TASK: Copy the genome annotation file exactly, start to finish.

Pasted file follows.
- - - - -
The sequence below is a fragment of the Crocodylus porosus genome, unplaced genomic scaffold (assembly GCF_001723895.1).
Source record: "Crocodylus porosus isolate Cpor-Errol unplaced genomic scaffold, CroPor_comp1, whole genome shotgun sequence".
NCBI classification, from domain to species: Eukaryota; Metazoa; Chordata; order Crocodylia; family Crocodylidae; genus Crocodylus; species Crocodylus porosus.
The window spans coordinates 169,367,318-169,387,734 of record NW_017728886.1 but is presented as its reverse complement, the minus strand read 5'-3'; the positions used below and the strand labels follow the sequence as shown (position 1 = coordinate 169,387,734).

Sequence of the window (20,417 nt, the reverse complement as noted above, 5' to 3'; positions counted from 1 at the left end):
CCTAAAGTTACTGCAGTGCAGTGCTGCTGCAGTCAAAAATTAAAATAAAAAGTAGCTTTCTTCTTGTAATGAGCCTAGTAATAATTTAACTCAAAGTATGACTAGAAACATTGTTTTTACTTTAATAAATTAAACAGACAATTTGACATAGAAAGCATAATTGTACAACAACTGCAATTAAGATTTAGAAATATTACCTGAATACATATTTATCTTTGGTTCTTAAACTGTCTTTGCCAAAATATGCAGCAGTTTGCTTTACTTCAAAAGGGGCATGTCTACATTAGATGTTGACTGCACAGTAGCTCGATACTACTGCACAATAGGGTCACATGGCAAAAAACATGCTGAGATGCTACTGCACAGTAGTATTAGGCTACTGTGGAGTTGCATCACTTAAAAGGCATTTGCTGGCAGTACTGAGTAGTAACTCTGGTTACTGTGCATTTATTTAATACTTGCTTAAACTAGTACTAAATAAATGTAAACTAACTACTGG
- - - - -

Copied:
The sequence below is a fragment of the Crocodylus porosus genome, unplaced genomic scaffold (assembly GCF_001723895.1).
Source record: "Crocodylus porosus isolate Cpor-Errol unplaced genomic scaffold, CroPor_comp1, whole genome shotgun sequence".
NCBI classification, from domain to species: Eukaryota; Metazoa; Chordata; order Crocodylia; family Crocodylidae; genus Crocodylus; species Crocodylus porosus.
The window spans coordinates 169,367,318-169,387,734 of record NW_017728886.1 but is presented as its reverse complement, the minus strand read 5'-3'; the positions used below and the strand labels follow the sequence as shown (position 1 = coordinate 169,387,734).

Sequence of the window (20,417 nt, the reverse complement as noted above, 5' to 3'; positions counted from 1 at the left end):
CCTAAAGTTACTGCAGTGCAGTGCTGCTGCAGTCAAAAATTAAAATAAAAAGTAGCTTTCTTCTTGTAATGAGCCTAGTAATAATTTAACTCAAAGTATGACTAGAAACATTGTTTTTACTTTAATAAATTAAACAGACAATTTGACATAGAAAGCATAATTGTACAACAACTGCAATTAAGATTTAGAAATATTACCTGAATACATATTTATCTTTGGTTCTTAAACTGTCTTTGCCAAAATATGCAGCAGTTTGCTTTACTTCAAAAGGGGCATGTCTACATTAGATGTTGACTGCACAGTAGCTCGATACTACTGCACAATAGGGTCACATGGCAAAAAACATGCTGAGATGCTACTGCACAGTAGTATTAGGCTACTGTGGAGTTGCATCACTTAAAAGGCATTTGCTGGCAGTACTGAGTAGTAACTCTGGTTACTGTGCATTTATTTAATACTTGCTTAAACTAGTACTAAATAAATGTAAACTAACTACTGG